This week sees a follow-up on the previously covered H1Z1 Pro League cancellation. Documents obtained from the Pro League indicate insolvency, a likely factor in its shutdown. An addition to these company documents are quotes from multiple sources on the issue. This follows a five-month investigation into the H1Z1 Pro League. With Facebook viewer manipulation, a staggering $27 million missing, and outright deception to investors, the Pro League’s shutdown comes as a surprise to few.
The partnership between Vision Esports and Twin Galaxies may have been a major contributing factor as well to the Pro League’s failure. Inside sources cited their lack of solidarity on key decisions, labeling the relationship between the two companies “dysfunctional.” Many also questioned the leadership of Pro League’s Chairman and CEO of Twin Galaxies, Jace Hall. At the time of the Pro League’s creation, H1Z1 saw a mere 31,000 players — very low for an esports title of any kind. In addition, the decision to stream the event on Facebook — instead of another more appropriate platform such as Twitch — was questionable at best. The event was also streamed on a weeknight and at a time considerably later than convenient for most EU and EST viewers.
The League apparently spent over $2.5 million on social media and partying alone. Their inability to sell tickets to the event left them unable to make this money back. Pro League apparently had to resort to offering drink tickets to casino-goers in exchange for their audience. A further sign of trouble includes hiring members of the audience from an employment center nearby. Despite Jace’s assurance that the League would see a second split, these setbacks — in addition to several other major factors — resulted in the Pro League never finishing its first season. This caused major hardship for many staff, including leaving several homeless.
Multiple sources have also made some troubling accusations regarding how Pro League handled Facebook as a client. Some claim that the organization was being deceptive regarding numbers — including Facebook views — towards investors. Facebook counts users who play a video for three seconds as a view, and some claim that the resulting numbers from these cursory glances were overstated. One employee even stated that the League also hired bots to further over-inflate views for investors. A curious factor in this is also the fact that the event’s premiere ended with 1.1 million views; however, several days later that increased to 3.2 million. Multiple sources have confirmed that statistics were outright lied about to key players involved in the League. Caesar’s, for example, was informed in the quarter two review slides that the event received over 20 million views. In reality, the verifiable total didn’t even reach 13 million.
Employees of Chairman Jace Hall have had some choice words about his leadership. They have stated that his previous business endeavors have been very unsuccessful. Multiple sources explain a specific pattern of going over-budget, failing to hit business targets, and moving on in Hall. Twin Galaxies faced bankruptcy before they received investor support. Poor financial management appears to be the most common complaint with the esports mogul.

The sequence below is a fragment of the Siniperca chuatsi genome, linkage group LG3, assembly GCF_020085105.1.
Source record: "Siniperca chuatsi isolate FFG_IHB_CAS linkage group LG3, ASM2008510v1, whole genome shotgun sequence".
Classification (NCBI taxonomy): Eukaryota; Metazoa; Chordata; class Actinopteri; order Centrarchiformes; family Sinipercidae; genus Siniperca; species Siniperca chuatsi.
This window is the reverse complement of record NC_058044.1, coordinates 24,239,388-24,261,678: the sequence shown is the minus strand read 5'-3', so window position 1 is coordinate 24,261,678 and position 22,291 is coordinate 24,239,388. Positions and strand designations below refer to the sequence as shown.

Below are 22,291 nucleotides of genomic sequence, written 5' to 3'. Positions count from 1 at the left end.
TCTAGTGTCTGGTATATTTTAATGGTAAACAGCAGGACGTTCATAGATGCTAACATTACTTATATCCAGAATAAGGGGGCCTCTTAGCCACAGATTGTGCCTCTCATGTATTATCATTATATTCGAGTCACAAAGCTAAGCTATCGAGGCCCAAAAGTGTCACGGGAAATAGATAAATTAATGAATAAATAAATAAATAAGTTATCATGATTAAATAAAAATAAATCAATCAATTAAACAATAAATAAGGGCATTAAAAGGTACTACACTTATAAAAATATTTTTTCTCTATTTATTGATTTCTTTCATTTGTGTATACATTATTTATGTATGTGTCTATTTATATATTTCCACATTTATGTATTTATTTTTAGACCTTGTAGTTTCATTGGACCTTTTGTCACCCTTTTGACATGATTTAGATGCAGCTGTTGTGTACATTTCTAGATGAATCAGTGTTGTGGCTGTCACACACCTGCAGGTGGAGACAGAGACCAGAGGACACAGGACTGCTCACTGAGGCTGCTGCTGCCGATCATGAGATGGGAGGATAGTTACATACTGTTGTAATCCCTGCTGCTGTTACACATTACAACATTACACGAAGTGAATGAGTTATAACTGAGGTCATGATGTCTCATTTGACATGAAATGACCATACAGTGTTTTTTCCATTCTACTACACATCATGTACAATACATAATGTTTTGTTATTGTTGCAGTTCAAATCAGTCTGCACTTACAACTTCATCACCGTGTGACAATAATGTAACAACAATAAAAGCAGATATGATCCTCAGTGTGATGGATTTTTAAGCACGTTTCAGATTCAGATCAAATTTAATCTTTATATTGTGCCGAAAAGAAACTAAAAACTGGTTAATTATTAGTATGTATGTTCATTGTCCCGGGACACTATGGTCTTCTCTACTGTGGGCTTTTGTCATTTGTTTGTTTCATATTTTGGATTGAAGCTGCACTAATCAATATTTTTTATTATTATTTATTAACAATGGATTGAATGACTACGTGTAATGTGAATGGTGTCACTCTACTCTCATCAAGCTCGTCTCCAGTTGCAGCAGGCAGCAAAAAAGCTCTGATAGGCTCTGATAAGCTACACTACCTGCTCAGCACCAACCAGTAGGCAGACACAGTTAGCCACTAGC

Former employees have also described Jace Hall as narcissistic, abusive, and devoid of work ethic. One anonymous employee even went so far as to tell a source that he constantly shifted blame to others and erratically fired his staff one night. The employee went on to accuse Hall of shirking business responsibilities to play video games and deferring work to others. Hall has since gone on stream to offer his perspective on this matter.
Yep read it. U shouldn’t believe it. There is actual made up shit in that piece. Good & juicy bait though, so good for them. I’ve got nothing to hide and am always truthful and will address all of this inaccurate reporting and character assassination LIVE on stream. No problem.
— Jace Hall (@JaceHall) November 20, 2018
Employees also accuse Jace Hall of approaching the H1Z1 Pro League organizations with a claim about Daybreak Game Company. He stated that a “force majeure event” was happening – unforeseeable circumstances that release both parties from their obligations – within the company. Despite the provision of supporting details being a requirement of the organizations’ League Participation Agreement, Hall claimed he had signed an NDA. However, recent events reveal that he actually signed the NDA after the claim he made. He also apparently informed organizations that he didn’t expect them to pay their players despite contractual obligation.
Jace Hall’s failure to disclose further details about the event with Daybreak caused considerable tension within the League’s organizations. They pressed Hall repeatedly and received only blame for Daybreak as reasoning.
As of this article, the Pro League owes its teams over $6 million in stipends. According to a fairly recent employee, however, adherence to that financial obligation is doubtful at best. Expressing genuine surprise at the thought of Pro League paying what they owe, the employee claims they have no money. This person goes on to claim that Jace Hall has discussed the possibility of filing for bankruptcy. The Pro League was apparently depending largely on sponsorships and further investments that never came. Reasons for this include poor viewership and a low player count.
How are you feeling about recent developments with the H1Z1 Pro League? Let us know!
Programmer. Writer. Digital media specialist. A competitive gamer in the sense that I’m competing with the constant urge to throw the controller across the room.